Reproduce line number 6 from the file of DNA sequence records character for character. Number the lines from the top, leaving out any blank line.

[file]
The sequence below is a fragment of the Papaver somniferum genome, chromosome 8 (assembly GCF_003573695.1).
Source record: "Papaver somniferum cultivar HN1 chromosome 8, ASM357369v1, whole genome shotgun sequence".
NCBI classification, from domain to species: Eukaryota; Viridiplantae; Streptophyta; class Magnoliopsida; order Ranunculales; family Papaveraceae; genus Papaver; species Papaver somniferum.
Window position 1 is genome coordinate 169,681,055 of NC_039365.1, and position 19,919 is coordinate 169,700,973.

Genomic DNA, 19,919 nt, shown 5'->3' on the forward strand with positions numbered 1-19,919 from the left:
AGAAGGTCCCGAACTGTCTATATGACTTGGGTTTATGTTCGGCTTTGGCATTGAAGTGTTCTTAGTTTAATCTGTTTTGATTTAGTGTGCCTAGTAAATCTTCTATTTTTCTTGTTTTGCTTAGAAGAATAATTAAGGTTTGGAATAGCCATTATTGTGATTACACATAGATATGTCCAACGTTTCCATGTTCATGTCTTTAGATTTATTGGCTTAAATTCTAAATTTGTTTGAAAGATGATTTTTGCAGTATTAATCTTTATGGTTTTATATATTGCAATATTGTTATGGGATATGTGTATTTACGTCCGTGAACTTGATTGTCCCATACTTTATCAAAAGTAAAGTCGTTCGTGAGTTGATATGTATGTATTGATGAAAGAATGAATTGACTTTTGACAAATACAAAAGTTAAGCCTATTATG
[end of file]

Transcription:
AGAAGGTCCCGAACTGTCTATATGACTTGGGTTTATGTTCGGCTTTGGCATTGAAGTGTTCTTAGTTTAATCTGTTTTGATTTAGTGTGCCTAGTAAATCTTCTATTTTTCTTGTTTTGCTTAGAAGAATAATTAAGGTTTGGAATAGCCATTATTGTGATTACACATAGATATGTCCAACGTTTCCATGTTCATGTCTTTAGATTTATTGGCTTAAATTCTAAATTTGTTTGAAAGATGATTTTTGCAGTATTAATCTTTATGGTTTTATATATTGCAATATTGTTATGGGATATGTGTATTTACGTCCGTGAACTTGATTGTCCCATACTTTATCAAAAGTAAAGTCGTTCGTGAGTTGATATGTATGTATTGATGAAAGAATGAATTGACTTTTGACAAATACAAAAGTTAAGCCTATTATG